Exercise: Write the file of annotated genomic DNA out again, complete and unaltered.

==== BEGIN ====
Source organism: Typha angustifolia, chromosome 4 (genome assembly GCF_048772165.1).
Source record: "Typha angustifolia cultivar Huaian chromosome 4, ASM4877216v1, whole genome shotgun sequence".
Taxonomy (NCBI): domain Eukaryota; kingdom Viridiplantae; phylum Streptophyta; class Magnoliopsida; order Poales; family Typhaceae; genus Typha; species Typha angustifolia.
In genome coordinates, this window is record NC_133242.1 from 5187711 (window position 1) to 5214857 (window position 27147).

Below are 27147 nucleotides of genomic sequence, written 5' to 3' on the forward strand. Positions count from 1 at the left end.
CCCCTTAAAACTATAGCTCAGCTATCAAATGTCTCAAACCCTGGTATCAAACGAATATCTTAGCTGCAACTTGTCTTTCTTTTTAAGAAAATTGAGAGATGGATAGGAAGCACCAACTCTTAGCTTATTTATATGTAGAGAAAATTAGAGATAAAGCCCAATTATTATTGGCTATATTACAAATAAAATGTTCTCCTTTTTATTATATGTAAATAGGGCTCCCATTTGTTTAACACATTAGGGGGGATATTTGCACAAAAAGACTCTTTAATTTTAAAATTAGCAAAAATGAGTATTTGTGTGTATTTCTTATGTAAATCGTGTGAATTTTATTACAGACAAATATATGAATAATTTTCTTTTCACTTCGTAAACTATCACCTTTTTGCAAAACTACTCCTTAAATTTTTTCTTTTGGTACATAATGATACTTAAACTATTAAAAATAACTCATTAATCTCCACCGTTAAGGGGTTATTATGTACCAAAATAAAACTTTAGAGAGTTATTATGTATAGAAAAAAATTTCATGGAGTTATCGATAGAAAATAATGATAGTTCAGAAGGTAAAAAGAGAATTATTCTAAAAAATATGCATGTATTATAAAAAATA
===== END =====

Source organism: Typha angustifolia, chromosome 4 (genome assembly GCF_048772165.1).
Source record: "Typha angustifolia cultivar Huaian chromosome 4, ASM4877216v1, whole genome shotgun sequence".
Taxonomy (NCBI): domain Eukaryota; kingdom Viridiplantae; phylum Streptophyta; class Magnoliopsida; order Poales; family Typhaceae; genus Typha; species Typha angustifolia.
In genome coordinates, this window is record NC_133242.1 from 5187711 (window position 1) to 5214857 (window position 27147).

Below are 27147 nucleotides of genomic sequence, written 5' to 3' on the forward strand. Positions count from 1 at the left end.
CCCCTTAAAACTATAGCTCAGCTATCAAATGTCTCAAACCCTGGTATCAAACGAATATCTTAGCTGCAACTTGTCTTTCTTTTTAAGAAAATTGAGAGATGGATAGGAAGCACCAACTCTTAGCTTATTTATATGTAGAGAAAATTAGAGATAAAGCCCAATTATTATTGGCTATATTACAAATAAAATGTTCTCCTTTTTATTATATGTAAATAGGGCTCCCATTTGTTTAACACATTAGGGGGGATATTTGCACAAAAAGACTCTTTAATTTTAAAATTAGCAAAAATGAGTATTTGTGTGTATTTCTTATGTAAATCGTGTGAATTTTATTACAGACAAATATATGAATAATTTTCTTTTCACTTCGTAAACTATCACCTTTTTGCAAAACTACTCCTTAAATTTTTTCTTTTGGTACATAATGATACTTAAACTATTAAAAATAACTCATTAATCTCCACCGTTAAGGGGTTATTATGTACCAAAATAAAACTTTAGAGAGTTATTATGTATAGAAAAAAATTTCATGGAGTTATCGATAGAAAATAATGATAGTTCAGAAGGTAAAAAGAGAATTATTCTAAAAAATATGCATGTATTATAAAAAATA